- The young Vietnamese real estate agent (torturously wearing jeans, a long-sleeved button-down shirt and a jean jacket!!!) looking at the colony of sweat beads on my nose and not my eyes when talking to me.
- The bike rides around town with Matt where I follow his dark, sweat-soaked back like a google map pin, leading us to the nearest café so we can commandeer the largest possible electric fan and drink the coldest, iciest beverage on the menu (usually a blended fruit smoothie, sometimes a coconut cream iced coffee), surrounded by equally desperate-looking tourists doing exactly the same.
- Remy’s first words to me after every bike ride: “Mama, are you sweaty?” And my reply each time: “Yes Remy. Mama is very sweaty.”
I could have never predicted that I would find parallels with summer in Hoi An and my childhood winters in Minnesota. But both places experience extreme temperatures, to the point of retreating into the home to cocoon oneself from the terror outside.
We arrived! We made it to Hoi An two nights ago, on Saturday, May 18th, on a full moon. It must have been some kind of special full moon, the mooniest of moons, as Korean cult leader Sun Myung Moon might have said, if he saw it, because the town be abuzzin.
A leisurely stroll around the old quarter indicated something mystically exotic (Yes! I got to use that word for my first Vietnam entry! Check!) was happening on this night because nearly every storefront had a small metallic table set up smack dab in the middle of its already non-existent sidewalk, filled with bowls of rice, cigarettes, fruit, paper money, Lotte brand Choco-pies, and hella incense burning.
So, on top of the many hazards we were actively trying to avoid on our walk (loose, mentally unstable bricks, piles of sand taller than Remy, speeding bikes, speedier motorbikes, honking cars, potentially rabid dogs sniffing around our ankles, leathery women who probably lost all seven children in the war and are still forced to sell tiny bananas on the street to make ends meet) we were also confronted with huge clouds of incense smoke blowing directly into our faces.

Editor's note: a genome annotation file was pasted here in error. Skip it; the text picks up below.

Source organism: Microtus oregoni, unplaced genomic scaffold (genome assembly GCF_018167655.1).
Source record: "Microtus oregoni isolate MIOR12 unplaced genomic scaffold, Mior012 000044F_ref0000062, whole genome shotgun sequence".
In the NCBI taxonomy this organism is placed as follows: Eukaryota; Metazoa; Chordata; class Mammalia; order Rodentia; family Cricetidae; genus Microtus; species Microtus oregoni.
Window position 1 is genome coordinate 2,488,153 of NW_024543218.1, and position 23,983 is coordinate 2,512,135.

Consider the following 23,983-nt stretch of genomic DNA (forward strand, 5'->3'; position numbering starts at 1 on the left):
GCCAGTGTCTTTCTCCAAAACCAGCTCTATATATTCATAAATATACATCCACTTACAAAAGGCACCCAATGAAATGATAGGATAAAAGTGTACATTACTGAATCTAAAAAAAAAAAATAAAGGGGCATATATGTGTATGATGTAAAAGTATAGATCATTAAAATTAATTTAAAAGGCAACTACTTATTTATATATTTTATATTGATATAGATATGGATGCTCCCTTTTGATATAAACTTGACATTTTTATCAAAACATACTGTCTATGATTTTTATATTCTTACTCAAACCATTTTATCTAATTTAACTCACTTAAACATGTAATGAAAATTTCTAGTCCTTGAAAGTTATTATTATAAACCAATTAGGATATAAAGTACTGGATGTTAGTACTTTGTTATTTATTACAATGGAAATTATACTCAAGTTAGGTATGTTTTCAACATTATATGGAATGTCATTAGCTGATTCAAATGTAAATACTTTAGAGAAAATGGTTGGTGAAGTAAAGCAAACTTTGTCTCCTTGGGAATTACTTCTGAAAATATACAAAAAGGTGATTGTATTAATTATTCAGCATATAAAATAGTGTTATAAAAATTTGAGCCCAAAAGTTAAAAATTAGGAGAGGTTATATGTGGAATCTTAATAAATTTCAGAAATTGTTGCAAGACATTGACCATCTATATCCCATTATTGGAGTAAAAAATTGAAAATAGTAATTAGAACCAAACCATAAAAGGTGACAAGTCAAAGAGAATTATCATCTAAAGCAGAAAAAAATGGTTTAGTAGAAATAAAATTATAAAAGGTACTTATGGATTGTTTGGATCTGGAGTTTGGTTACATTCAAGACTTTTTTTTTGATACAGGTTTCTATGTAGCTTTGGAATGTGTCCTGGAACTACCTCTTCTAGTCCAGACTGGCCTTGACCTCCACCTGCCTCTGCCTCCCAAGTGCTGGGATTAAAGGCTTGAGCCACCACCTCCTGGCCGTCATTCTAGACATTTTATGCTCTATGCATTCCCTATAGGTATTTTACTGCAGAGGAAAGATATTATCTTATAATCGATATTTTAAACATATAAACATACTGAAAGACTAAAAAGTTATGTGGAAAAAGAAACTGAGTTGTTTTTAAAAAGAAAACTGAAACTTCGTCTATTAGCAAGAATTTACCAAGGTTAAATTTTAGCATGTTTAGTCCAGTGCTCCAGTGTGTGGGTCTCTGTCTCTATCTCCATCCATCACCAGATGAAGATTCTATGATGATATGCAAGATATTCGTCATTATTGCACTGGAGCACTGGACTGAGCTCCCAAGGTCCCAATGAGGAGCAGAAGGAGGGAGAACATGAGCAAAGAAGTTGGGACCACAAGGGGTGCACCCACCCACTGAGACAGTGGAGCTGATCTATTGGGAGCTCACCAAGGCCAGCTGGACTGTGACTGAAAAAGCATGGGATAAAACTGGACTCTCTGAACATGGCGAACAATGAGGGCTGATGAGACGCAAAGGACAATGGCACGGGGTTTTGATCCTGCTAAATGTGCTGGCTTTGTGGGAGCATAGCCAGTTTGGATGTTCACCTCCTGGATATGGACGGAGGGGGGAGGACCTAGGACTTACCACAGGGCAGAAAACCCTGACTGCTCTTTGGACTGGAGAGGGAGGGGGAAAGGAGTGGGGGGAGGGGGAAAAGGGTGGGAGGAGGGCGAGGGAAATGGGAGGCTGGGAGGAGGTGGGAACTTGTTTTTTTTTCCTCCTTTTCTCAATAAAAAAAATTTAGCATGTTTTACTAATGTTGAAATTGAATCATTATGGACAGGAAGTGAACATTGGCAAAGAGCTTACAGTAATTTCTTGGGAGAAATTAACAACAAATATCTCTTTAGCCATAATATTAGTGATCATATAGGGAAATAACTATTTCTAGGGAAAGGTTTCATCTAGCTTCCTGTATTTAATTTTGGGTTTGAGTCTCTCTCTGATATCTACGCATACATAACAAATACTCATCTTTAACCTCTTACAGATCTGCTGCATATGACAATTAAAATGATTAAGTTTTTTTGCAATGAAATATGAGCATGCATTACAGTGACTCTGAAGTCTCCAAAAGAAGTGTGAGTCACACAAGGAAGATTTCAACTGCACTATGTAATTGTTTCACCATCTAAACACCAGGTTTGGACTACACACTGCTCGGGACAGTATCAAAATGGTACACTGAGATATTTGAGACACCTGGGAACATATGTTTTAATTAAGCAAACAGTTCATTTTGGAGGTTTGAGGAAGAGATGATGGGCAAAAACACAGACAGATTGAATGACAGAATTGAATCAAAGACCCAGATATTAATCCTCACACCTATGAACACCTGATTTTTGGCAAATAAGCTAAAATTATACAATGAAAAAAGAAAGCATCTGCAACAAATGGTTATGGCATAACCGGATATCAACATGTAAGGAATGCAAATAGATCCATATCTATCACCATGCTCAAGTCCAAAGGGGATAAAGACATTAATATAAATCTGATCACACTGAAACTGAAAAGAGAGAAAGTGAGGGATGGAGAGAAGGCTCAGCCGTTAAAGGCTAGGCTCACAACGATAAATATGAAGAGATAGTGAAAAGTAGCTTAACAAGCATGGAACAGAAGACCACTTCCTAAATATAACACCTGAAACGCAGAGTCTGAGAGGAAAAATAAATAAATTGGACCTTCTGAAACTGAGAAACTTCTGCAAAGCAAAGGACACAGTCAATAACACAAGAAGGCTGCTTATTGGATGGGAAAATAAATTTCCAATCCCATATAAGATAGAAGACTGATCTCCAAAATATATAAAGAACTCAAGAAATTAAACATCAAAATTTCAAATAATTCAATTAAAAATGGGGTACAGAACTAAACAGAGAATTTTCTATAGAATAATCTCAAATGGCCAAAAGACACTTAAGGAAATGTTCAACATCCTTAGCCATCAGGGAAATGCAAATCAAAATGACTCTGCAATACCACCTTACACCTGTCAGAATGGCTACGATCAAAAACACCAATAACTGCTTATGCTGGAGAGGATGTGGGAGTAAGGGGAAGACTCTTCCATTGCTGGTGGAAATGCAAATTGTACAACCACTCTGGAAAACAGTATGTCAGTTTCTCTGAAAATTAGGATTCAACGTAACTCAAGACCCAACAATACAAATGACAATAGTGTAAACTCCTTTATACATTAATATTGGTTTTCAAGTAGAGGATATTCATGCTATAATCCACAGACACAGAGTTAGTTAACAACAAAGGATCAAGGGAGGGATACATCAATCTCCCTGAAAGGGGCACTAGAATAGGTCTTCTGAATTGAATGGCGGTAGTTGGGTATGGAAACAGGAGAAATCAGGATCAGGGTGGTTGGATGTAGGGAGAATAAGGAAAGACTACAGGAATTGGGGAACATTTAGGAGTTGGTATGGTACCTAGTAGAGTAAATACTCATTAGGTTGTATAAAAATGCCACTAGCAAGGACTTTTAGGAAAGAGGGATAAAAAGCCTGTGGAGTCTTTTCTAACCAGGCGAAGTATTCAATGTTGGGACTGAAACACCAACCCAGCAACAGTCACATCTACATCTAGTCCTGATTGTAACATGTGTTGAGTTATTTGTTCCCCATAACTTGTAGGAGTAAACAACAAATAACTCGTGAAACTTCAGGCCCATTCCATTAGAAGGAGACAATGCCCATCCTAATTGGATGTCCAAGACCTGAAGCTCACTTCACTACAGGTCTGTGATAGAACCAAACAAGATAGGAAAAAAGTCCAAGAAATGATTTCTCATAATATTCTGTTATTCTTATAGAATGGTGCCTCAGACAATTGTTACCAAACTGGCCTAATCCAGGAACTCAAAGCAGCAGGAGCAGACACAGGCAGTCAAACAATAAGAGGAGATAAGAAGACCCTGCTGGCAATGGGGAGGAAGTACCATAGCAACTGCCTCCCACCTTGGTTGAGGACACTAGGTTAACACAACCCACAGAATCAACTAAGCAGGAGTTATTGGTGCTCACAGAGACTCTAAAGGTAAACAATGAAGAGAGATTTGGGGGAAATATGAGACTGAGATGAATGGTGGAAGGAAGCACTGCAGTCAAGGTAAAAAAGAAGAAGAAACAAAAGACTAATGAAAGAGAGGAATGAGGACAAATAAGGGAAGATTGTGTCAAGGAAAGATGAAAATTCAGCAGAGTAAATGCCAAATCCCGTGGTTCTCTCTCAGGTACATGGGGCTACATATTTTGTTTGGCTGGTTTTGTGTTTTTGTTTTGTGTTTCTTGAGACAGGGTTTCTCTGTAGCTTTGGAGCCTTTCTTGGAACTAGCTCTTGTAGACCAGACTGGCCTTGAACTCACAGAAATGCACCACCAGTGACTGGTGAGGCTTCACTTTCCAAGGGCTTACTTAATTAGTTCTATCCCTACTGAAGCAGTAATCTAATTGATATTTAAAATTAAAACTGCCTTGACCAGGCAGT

I’m not complaining. In fact, each time it happened, I inhaled as deeply as possible, hoping to get some new kind of buzz besides the matcha/oolong/coffee combination I’ve been drinking regularly for the past two weeks.
I saw a shopkeeper with his hands folded at his forehead holding incense sticks, eyes closed, praying to the gods? His dead ancestors? The Chinese for lower trade tariffs? Who knows? But in that moment, I was reminded of Tet, or Lunar New Years, of my childhood. My siblings and I were forced to stand before the VHS tape cabinet in our living room that had been converted to a makeshift altar. Like the tables I saw on the streets of Hoi An, our family altar had bowls of rice, oranges, traditional Vietnamese sweets, burning incense sticks, and a large, framed, black and white photo of a dead ancestor. In our case, the photo was of my dad’s dad, a hollow-eyed man whom I’d never met. He died here in Vietnam before I was born. My dad ordered us kids to pray to him and other black and white dead ancestors we never knew. “What am I supposed to pray for?” I moaned. “Anything! More money! Health! A long and healthy life for your old man!” I did as I was told. Eyes closed. Incense sticks gripped in my folded hands. And now, decades later, I see a middle-aged Vietnamese man doing as I had done as a kid. The ease in which he does it, the lack of inhibition as gawking foreigners on the street stare at him, both impresses and comforts me.
In honor of this full moon night, (and now I’m realizing, every night), bright paper lanterns were lit up everywhere. Dangling from trees, doorways, ceilings, and floating merrily down the river. Was this some kind of T Magazine photo spread? Where was I? “I can’t believe how beautiful this town is,” I kept repeating to Matt as we looked down the river. He grunted in return, either in agreement or from exertion of holding Remy in his arms while soaked in a shower of sweat.